By Dorothy Tucker

CHICAGO (CBS) — How painful will filling up at the pump be this year? On Monday, experts were giving their first look at what’s ahead for gas prices.

CBS 2’s Dorothy Tucker reports the outlook is kind of a mixed bag for drivers.

As of Monday, the average price of gas in Chicago area was $3.41 a gallon. Last year at this time it was $3.68, but gas prices went well above $4 per gallon in March and April, and then again in August in September.

Analysts predicted prices would climb that high again this year.

Most motorists have grown numb to the pain at the pump.

“I’ve gotten used to it. I guess, in my mind, if it’s anything less than $5, it’s a savings grace, because I remember the years when it was up to $4, $4.50,” driver Rekha Greaves said.

Unfortunately, Chicago area motorists likely will see $4-a-gallon gas again this year.

“We’re subject to the refineries in this region, and that continues to be something that will impact prices here this year,” said senior petroleum analyst Patrick DeHaan.

There are three oil refineries in the Chicago area producing gasoline for the region. DeHaan said they all reduce production in the spring for maintenance, at the same time they start producing the special “summer blend,” which costs more money and raise prices at the pump.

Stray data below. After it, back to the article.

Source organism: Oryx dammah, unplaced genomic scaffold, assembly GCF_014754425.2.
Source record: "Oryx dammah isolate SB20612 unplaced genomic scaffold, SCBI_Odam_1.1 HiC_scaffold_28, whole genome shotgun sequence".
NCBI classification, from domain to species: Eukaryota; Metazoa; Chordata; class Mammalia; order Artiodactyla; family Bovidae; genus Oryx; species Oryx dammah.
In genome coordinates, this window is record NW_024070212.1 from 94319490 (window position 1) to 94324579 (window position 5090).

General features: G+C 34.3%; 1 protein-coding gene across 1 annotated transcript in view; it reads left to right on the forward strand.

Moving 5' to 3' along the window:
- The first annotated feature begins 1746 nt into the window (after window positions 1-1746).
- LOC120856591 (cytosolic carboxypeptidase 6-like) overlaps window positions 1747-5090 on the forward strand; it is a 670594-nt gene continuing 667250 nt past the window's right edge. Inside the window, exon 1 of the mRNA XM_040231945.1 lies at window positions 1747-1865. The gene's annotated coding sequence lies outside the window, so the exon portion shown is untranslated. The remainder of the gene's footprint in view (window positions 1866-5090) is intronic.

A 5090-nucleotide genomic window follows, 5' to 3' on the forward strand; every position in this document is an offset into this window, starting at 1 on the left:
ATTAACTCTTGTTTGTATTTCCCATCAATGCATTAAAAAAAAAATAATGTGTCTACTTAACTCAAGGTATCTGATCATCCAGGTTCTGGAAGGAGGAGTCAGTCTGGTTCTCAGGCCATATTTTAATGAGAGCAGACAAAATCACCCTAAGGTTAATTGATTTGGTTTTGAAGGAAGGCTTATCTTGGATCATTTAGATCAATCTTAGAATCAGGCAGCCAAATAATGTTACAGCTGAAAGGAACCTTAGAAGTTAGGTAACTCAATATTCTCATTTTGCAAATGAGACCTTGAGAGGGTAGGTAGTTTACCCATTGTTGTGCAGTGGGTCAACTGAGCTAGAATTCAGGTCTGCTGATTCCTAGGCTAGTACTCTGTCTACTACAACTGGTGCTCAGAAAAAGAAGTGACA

“It will likely be at some point in March; whether it be mid-march or late March. That is the timeframe where we’ll start to see gas prices hit the accelerator,” he said. “And they will likely hit it very hard in late March, and April, before starting to ease in the month of May.”

Last spring, the average gas price in the Chicago area peaked at $4.57 a gallon. The good news this year is that the peak is predicted to be a low of $4.35.

Jasmine Baggett said lower gas prices this year would be a big deal for her pocketbook.

“Putting less money in the tank saves me a lot of money,” she said.

DeHaan based his prediction of a lower gas price peak this year on a number of factors: an economy that continues to improve, better unemployment numbers, a slight improvement in retail sales, and higher domestic crude oil production.

“The fact that we have so much oil sitting on our doorstep is good news for drivers,” DeHaan said.

He said an increase in production could mean more good news in the future of gas prices.

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